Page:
Germany’s regulators were ‘deficient’ in Wirecard scandal, says Esma

The European Securities and Markets Authority has criticised Germany’s financial regulator BaFin and the country’s accounting watchdog FREP for their “deficient” handling of the Wirecard accounting scandal.

In a report published on Tuesday, in which the regulator detailed the result of its probe into the Wirecard accounting fraud, Esma wrote that BaFin and FREP ignored red flags over Wirecard’s financial reporting for years.

“FREP did not pick up signals in the international media and failed to select Wirecard for examination in the period between 2016 and 2018,” said Esma, adding that BaFin also had not requested FREP to take a closer look during that period either.

“Today’s report identifies deficiencies in the supervision and enforcement of Wirecard’s financial reporting,” said Esma chairman Steven Maijoor, adding that high-quality financial reporting was essential for maintaining investor trust in financial markets.

Esma’s investigation was started in June after the German payments group collapsed into insolvency in one of Europe’s biggest postwar accounting frauds.

Starting in 2015, the Financial Times had raised serious questions over Wirecard’s accounting in a series of articles, and in 2016 short-sellers published a critical report about the company’s conduct.

In its report, Esma said that the scope of an earlier FREP probe into Wirecard in 2014 had been too narrow.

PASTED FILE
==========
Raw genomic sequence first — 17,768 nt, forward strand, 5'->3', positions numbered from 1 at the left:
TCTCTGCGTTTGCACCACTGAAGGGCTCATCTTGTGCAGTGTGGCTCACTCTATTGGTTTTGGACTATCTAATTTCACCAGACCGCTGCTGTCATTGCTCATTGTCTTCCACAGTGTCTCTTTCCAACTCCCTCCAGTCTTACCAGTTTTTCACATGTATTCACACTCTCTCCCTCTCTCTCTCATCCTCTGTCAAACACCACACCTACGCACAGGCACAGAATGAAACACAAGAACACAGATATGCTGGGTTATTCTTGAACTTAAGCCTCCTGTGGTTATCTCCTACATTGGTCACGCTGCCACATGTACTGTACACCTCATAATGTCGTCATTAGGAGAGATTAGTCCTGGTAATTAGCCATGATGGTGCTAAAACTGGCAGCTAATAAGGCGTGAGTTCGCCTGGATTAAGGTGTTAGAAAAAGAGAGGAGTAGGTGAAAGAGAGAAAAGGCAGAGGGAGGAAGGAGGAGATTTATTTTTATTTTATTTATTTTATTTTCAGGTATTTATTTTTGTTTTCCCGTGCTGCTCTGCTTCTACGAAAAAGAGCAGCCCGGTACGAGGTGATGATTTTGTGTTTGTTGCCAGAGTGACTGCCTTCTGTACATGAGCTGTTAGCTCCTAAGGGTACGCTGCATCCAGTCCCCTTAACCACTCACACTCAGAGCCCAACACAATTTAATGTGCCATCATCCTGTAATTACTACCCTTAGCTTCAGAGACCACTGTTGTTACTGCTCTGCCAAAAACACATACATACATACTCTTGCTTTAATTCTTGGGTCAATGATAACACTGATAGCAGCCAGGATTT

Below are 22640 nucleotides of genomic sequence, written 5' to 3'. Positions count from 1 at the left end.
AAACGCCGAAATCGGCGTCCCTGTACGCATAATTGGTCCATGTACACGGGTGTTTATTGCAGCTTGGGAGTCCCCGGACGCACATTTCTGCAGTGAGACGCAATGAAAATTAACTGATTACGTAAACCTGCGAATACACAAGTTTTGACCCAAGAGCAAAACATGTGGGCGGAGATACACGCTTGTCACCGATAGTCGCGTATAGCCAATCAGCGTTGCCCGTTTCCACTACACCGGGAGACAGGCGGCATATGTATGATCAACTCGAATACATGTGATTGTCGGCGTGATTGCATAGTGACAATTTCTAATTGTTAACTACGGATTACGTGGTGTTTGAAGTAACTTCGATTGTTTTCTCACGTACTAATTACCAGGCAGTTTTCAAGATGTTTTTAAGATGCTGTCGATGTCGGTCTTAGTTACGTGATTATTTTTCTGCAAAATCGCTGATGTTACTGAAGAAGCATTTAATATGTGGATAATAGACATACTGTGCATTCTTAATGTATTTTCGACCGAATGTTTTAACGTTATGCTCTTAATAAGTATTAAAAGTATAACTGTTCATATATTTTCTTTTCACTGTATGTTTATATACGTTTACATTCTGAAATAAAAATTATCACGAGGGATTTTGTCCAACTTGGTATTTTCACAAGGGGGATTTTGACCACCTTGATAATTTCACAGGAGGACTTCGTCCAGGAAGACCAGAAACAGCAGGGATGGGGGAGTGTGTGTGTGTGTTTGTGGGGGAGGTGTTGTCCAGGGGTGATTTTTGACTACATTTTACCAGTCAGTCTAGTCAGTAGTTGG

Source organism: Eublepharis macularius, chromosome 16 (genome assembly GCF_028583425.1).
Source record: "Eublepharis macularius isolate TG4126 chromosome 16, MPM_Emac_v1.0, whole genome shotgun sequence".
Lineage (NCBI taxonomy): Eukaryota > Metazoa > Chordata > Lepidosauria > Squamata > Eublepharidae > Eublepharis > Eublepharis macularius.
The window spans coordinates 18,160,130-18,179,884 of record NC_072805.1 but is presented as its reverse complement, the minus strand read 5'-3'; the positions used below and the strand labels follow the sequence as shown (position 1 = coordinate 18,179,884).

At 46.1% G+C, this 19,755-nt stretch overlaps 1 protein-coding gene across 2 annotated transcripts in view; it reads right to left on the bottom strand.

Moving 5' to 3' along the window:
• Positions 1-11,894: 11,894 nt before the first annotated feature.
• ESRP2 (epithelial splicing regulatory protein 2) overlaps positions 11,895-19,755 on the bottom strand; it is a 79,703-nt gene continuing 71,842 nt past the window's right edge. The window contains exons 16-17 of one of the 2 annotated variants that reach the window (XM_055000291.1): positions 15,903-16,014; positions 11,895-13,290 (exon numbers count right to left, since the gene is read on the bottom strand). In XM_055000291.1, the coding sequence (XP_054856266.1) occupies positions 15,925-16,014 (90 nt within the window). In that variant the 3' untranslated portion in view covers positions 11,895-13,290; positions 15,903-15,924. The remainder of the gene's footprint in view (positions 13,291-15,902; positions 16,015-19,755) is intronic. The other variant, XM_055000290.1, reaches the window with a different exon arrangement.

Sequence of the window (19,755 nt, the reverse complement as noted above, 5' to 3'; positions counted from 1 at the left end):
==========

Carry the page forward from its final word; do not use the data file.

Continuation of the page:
The regulator voiced similar criticism about the investigation that FREP launched in 2019 on BaFin’s request, which failed to focus on Wirecard’s outsourced business in Asia, the operations at the core of allegations raised by whistleblowers.

“More attention should have been paid to the FT reporting during the first half of 2019,” the report said.

Esma also raised questions about BaFin’s independence from political interference, pointing to the fact the regulator was closely updating the ministry of finance about its work on an ongoing basis, “in some cases before actions were taken”.

Such a close co-operation created “a heightened risk of influence by the Ministry of Finance”, Esma wrote in the report.

The watchdog also underlined the lack of public “information about BaFin employees’ shareholding”, warning that this could lead to conflicts of interest.

“Trading in Wirecard shares by some of BaFin’s [market abuse regulation] team members is also concerning, given the MAR team’s role in supplying information needed for financial reporting supervision.”

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